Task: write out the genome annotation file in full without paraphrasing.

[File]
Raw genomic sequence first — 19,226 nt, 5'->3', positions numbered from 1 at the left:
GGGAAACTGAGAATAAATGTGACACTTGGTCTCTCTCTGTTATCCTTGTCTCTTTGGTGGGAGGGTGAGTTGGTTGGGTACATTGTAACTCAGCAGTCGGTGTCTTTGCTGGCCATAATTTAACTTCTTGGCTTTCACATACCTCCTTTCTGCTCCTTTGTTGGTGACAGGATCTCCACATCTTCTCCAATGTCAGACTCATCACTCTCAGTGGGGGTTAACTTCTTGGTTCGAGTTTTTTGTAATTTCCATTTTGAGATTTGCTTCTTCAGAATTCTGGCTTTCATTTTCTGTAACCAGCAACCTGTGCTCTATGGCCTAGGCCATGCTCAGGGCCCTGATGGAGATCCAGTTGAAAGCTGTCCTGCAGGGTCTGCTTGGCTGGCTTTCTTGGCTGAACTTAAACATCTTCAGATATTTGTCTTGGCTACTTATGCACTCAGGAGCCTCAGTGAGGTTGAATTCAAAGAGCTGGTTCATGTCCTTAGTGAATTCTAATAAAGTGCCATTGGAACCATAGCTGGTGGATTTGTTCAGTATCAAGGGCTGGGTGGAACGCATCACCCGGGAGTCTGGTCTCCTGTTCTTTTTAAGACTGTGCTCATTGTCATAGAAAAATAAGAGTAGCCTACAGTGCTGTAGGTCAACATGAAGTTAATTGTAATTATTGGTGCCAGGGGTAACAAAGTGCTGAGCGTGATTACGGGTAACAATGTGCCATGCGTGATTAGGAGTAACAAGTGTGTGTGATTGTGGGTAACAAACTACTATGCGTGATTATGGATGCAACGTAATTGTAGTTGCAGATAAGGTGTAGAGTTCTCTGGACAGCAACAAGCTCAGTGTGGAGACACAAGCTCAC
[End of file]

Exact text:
Raw genomic sequence first — 19,226 nt, 5'->3', positions numbered from 1 at the left:
GGGAAACTGAGAATAAATGTGACACTTGGTCTCTCTCTGTTATCCTTGTCTCTTTGGTGGGAGGGTGAGTTGGTTGGGTACATTGTAACTCAGCAGTCGGTGTCTTTGCTGGCCATAATTTAACTTCTTGGCTTTCACATACCTCCTTTCTGCTCCTTTGTTGGTGACAGGATCTCCACATCTTCTCCAATGTCAGACTCATCACTCTCAGTGGGGGTTAACTTCTTGGTTCGAGTTTTTTGTAATTTCCATTTTGAGATTTGCTTCTTCAGAATTCTGGCTTTCATTTTCTGTAACCAGCAACCTGTGCTCTATGGCCTAGGCCATGCTCAGGGCCCTGATGGAGATCCAGTTGAAAGCTGTCCTGCAGGGTCTGCTTGGCTGGCTTTCTTGGCTGAACTTAAACATCTTCAGATATTTGTCTTGGCTACTTATGCACTCAGGAGCCTCAGTGAGGTTGAATTCAAAGAGCTGGTTCATGTCCTTAGTGAATTCTAATAAAGTGCCATTGGAACCATAGCTGGTGGATTTGTTCAGTATCAAGGGCTGGGTGGAACGCATCACCCGGGAGTCTGGTCTCCTGTTCTTTTTAAGACTGTGCTCATTGTCATAGAAAAATAAGAGTAGCCTACAGTGCTGTAGGTCAACATGAAGTTAATTGTAATTATTGGTGCCAGGGGTAACAAAGTGCTGAGCGTGATTACGGGTAACAATGTGCCATGCGTGATTAGGAGTAACAAGTGTGTGTGATTGTGGGTAACAAACTACTATGCGTGATTATGGATGCAACGTAATTGTAGTTGCAGATAAGGTGTAGAGTTCTCTGGACAGCAACAAGCTCAGTGTGGAGACACAAGCTCAC